Property Rights Reform Makes Progress in Timor Leste

Update on Land Administration and Policies in Asia/Pacific

Earlier this month, the Parliament in Timor Leste passed three laws related to property rights. The new measures, which now await signature by the President, are expected to provide a foundation for resolving disputes and registering land; prescribe procedures under which the Government can expropriate land; and create a fund to compensate property owners who lose their property rights. These new laws will have a large impact on economic growth, which stalled when the Indonesian occupation ended and civil war ripped the country apart.

The new legislation is a significant accomplishment that USAID and other bi-lateral donors have supported over the long term. Since 2007, USAID has invested $10 million in supporting the Strengthening Property Rights in Timor Leste (SPRTL) project. This project addressed serious concerns related to land-based conflict raised in a 2006 Conflict Vulnerability Assessment. The project’s main objectives included:

  • Promoting public information and awareness of rights related to land and the process of registering claims to land in Timor-Leste;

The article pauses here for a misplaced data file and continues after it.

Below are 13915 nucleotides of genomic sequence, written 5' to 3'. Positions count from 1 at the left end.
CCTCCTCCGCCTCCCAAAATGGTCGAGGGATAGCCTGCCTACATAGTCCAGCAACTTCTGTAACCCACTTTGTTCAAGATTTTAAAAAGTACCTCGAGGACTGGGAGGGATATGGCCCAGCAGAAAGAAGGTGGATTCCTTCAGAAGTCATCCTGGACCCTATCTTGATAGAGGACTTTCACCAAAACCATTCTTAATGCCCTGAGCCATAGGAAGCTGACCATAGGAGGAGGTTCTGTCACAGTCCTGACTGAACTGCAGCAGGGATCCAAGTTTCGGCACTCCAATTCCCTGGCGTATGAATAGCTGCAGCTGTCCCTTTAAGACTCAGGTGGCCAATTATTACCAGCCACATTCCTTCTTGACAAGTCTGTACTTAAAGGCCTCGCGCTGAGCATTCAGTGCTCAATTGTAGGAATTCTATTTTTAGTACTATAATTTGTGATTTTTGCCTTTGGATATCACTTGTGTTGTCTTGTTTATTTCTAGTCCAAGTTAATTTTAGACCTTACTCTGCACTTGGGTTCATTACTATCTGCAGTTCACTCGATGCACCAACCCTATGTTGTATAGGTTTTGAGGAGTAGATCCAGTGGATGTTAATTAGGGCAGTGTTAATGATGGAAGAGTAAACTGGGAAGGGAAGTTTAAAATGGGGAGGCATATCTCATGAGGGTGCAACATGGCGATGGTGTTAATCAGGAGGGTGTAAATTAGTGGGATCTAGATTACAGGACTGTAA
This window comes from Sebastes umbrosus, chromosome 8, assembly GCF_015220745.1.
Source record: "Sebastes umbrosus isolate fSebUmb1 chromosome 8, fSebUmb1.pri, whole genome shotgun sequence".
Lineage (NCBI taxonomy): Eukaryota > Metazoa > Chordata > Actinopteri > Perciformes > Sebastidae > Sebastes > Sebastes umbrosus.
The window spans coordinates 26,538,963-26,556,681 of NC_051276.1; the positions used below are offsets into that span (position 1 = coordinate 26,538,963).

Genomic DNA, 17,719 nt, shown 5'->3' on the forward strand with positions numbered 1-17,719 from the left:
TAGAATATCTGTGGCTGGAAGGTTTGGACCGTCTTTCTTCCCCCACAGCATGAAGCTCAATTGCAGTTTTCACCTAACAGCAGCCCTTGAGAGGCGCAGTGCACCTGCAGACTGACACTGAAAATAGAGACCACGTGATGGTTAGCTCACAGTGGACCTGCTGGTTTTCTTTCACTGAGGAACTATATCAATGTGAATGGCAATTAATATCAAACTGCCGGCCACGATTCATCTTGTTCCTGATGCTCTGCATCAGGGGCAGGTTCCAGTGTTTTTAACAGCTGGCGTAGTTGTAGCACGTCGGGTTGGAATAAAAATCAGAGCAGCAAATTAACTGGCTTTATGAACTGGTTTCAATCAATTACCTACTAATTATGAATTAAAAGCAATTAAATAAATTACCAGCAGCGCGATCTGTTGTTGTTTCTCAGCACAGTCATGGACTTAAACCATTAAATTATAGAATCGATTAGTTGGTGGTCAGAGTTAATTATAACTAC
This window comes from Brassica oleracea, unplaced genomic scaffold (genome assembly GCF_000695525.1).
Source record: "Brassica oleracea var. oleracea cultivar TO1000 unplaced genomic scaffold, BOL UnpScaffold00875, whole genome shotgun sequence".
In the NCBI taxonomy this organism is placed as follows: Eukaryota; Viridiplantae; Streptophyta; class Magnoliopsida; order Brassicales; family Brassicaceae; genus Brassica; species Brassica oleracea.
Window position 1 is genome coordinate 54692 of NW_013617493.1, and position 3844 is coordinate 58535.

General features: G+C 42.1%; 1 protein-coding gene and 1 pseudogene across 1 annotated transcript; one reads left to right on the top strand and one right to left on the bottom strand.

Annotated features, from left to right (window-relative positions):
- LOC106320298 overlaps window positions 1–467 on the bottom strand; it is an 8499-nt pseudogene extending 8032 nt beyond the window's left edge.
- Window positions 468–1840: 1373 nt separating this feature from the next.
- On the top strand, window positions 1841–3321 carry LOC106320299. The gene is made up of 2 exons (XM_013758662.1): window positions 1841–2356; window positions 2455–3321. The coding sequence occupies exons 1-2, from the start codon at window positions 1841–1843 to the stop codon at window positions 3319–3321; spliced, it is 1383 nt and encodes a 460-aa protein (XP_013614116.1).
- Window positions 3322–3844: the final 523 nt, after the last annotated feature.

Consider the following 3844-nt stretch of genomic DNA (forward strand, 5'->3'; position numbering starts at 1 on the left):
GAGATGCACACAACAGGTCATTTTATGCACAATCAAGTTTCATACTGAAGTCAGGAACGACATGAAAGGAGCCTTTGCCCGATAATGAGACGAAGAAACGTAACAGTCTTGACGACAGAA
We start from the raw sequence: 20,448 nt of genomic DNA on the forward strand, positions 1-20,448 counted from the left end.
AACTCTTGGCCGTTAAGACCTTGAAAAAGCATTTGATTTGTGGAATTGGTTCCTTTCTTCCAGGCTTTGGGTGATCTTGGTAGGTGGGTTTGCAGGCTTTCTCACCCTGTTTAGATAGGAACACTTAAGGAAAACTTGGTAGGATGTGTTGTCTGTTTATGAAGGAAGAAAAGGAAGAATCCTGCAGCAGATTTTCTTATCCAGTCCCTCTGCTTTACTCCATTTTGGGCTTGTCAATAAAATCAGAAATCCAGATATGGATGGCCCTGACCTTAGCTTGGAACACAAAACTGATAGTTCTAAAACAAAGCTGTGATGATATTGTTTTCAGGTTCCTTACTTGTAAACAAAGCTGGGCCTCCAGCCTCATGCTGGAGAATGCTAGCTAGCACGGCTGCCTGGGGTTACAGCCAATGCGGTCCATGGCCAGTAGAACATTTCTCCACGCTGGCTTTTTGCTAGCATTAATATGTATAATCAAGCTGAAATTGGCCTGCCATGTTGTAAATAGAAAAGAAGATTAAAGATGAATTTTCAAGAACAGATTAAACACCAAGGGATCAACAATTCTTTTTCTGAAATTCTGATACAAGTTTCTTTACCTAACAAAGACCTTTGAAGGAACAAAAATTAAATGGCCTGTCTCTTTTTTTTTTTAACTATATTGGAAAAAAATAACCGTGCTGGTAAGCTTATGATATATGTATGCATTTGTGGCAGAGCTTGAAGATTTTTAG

• Supporting the development of a land policy, laws, and implementing regulations;
  • Supporting the development of a national land body in Timor-Leste;
  • Supporting improved land administration in Timor-Leste; and,
  • Supporting effective dispute resolution, mediation and reconciliation efforts in Timor-Leste.

Given the substantial delay in passing a new Land Law, the project adopted a flexible approach, and also created an alternate process for registering and mediating property claims. This process – known as “Ita Nia Rai” or “Our Land” – operated independently and successfully for several years but now has been adopted by Timor Leste’s Ministry of Finance. As of October 2011, 53,814 land claims had been recorded for 50,101 parcels of land, in a claims process that is free of charge to participants and decentralized. Of the 53,814 claims, only 9.2 percent are disputed.

Additionally, Ita Nia Rai reached over 12,000 Timorese with public awareness activities including community forums, focus group discussions, workshops/seminars, and annual forums to explain the land claims process. The project also developed 16 descriptive videos; nine are available on YouTube. These efforts have helped inform the Timorese public of opportunities that exist under Ita Nia Rai to bring claims to property and thereby strengthen their property rights.